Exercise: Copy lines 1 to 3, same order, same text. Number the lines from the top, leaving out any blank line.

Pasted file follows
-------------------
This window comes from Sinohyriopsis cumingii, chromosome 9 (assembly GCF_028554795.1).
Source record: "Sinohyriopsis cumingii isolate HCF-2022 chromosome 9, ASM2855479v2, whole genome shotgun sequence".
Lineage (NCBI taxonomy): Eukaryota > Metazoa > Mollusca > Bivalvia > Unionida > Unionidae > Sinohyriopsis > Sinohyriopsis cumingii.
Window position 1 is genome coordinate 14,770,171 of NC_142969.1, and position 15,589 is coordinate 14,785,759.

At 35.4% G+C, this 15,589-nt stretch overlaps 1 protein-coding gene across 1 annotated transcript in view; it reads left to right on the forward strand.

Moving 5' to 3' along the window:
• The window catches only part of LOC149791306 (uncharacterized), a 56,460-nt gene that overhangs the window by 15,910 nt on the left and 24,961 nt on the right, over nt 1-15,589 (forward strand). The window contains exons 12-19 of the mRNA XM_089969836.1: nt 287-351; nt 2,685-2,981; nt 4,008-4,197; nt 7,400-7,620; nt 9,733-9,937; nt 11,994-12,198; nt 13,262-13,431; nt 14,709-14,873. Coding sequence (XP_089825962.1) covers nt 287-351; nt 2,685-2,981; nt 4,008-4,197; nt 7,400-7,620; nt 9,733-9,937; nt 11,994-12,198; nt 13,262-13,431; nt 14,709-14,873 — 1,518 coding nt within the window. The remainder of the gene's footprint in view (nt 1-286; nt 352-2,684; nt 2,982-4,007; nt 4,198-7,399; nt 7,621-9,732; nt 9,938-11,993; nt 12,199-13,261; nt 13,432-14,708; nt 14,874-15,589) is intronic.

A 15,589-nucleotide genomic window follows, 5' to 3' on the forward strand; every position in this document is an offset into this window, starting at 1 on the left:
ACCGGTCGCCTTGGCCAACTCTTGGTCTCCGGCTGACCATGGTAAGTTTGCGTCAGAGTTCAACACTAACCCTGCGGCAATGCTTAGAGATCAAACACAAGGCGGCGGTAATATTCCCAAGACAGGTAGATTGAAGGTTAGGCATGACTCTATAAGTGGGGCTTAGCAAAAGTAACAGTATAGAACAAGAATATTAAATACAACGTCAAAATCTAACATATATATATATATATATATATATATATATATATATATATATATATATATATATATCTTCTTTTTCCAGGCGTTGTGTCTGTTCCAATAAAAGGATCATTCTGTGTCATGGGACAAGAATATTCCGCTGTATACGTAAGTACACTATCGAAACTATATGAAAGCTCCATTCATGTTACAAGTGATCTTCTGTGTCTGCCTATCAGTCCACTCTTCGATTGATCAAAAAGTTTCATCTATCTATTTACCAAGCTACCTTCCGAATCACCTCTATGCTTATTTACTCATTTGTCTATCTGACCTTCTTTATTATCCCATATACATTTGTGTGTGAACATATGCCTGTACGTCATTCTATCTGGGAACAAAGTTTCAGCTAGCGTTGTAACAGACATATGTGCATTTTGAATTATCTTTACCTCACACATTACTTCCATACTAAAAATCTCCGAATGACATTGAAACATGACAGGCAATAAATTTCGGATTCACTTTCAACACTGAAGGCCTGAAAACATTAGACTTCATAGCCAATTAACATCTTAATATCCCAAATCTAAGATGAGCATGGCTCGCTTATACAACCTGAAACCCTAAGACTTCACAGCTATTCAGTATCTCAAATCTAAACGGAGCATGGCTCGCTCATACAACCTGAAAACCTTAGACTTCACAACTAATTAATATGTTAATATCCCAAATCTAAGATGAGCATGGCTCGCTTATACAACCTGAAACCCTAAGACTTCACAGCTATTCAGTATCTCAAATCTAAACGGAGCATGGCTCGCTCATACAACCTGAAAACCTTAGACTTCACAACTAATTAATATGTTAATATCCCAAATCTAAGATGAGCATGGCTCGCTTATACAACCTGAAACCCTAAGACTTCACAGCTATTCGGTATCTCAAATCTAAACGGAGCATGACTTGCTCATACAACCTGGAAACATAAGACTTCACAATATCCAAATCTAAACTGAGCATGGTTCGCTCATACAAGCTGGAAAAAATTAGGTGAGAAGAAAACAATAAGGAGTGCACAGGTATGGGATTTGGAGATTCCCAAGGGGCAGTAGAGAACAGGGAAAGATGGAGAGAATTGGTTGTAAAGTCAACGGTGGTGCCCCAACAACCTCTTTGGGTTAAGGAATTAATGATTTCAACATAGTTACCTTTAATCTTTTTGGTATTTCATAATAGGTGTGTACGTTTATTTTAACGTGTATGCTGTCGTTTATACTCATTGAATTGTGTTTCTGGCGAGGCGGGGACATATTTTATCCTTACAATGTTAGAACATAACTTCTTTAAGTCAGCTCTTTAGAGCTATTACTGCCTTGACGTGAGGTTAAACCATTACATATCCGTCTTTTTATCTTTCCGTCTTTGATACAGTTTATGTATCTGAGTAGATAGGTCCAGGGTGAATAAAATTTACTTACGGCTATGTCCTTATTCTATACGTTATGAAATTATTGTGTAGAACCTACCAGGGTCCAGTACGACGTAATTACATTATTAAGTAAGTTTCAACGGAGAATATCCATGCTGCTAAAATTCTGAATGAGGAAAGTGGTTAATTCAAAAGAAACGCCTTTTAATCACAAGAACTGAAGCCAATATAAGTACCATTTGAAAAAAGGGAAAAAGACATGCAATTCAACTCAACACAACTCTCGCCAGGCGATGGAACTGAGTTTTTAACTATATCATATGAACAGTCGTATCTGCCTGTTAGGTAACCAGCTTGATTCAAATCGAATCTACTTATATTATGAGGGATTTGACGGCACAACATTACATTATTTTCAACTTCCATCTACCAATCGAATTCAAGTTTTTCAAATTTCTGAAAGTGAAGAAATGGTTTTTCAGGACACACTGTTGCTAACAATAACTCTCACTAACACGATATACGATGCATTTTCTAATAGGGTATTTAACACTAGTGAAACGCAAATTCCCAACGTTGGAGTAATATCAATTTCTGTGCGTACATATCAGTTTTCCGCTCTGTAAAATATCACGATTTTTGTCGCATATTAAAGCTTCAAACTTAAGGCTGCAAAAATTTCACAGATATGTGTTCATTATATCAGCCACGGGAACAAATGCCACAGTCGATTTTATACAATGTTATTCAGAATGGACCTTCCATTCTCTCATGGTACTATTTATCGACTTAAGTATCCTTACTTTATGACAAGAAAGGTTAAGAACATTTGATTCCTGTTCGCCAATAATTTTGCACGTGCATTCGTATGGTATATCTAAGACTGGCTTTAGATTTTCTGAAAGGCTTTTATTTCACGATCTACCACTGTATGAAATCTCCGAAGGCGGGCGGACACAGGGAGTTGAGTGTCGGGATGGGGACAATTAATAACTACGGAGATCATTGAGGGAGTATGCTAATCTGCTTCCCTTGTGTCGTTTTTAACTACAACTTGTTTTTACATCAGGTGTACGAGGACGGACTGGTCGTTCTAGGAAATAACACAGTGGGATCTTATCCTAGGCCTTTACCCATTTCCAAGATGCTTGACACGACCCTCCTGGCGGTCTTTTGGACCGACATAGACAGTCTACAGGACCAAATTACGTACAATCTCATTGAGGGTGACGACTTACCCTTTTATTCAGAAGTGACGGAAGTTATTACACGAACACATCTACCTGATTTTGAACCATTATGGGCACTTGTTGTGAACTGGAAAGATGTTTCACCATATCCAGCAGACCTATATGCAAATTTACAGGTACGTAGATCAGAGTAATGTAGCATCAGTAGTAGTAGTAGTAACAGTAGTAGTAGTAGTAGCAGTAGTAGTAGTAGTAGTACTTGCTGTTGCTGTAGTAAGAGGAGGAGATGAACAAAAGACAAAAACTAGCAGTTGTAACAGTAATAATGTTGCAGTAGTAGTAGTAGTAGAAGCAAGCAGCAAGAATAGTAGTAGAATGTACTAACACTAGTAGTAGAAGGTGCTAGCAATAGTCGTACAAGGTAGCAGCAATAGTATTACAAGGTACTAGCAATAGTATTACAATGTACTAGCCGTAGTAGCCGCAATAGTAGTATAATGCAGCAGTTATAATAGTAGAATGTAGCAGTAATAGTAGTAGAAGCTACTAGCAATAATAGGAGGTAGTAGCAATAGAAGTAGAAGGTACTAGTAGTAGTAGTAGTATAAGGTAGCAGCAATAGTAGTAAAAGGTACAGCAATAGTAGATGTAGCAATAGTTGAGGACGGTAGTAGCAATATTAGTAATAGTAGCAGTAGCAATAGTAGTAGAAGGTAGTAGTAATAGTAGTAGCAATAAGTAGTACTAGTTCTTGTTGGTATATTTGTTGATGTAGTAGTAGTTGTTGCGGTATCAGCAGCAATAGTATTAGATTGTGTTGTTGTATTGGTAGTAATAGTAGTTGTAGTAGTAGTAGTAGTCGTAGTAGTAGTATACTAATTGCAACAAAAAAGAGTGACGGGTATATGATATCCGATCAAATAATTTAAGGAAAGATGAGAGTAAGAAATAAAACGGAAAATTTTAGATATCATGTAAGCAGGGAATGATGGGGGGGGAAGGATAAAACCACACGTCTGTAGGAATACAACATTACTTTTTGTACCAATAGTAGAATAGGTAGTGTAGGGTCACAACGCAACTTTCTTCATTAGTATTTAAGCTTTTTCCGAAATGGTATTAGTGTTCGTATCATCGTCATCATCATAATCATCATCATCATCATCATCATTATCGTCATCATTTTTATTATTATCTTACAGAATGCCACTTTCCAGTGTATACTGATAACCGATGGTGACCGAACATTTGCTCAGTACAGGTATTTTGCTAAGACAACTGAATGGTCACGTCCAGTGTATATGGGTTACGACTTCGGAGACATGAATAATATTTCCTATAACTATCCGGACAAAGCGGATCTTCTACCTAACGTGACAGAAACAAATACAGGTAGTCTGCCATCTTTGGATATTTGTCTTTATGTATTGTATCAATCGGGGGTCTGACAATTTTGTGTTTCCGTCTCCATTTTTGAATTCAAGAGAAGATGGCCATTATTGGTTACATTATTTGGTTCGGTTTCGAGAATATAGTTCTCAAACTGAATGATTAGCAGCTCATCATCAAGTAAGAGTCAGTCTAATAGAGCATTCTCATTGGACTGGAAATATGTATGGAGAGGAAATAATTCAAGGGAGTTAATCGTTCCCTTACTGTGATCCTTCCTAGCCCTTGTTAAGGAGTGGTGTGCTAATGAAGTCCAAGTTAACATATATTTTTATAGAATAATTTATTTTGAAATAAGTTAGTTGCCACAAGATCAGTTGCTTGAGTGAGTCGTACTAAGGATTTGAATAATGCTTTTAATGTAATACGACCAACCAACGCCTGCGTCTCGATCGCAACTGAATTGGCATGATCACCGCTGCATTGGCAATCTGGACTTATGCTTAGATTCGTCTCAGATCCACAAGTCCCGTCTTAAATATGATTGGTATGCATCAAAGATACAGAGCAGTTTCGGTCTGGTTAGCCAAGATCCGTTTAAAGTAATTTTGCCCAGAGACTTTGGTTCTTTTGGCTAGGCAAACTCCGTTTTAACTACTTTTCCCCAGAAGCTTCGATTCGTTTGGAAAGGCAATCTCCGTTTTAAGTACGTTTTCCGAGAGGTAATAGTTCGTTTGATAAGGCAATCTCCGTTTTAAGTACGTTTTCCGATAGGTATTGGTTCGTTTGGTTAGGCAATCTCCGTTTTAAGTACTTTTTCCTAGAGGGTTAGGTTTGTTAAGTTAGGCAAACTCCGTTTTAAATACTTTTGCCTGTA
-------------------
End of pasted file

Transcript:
This window comes from Sinohyriopsis cumingii, chromosome 9 (assembly GCF_028554795.1).
Source record: "Sinohyriopsis cumingii isolate HCF-2022 chromosome 9, ASM2855479v2, whole genome shotgun sequence".
Lineage (NCBI taxonomy): Eukaryota > Metazoa > Mollusca > Bivalvia > Unionida > Unionidae > Sinohyriopsis > Sinohyriopsis cumingii.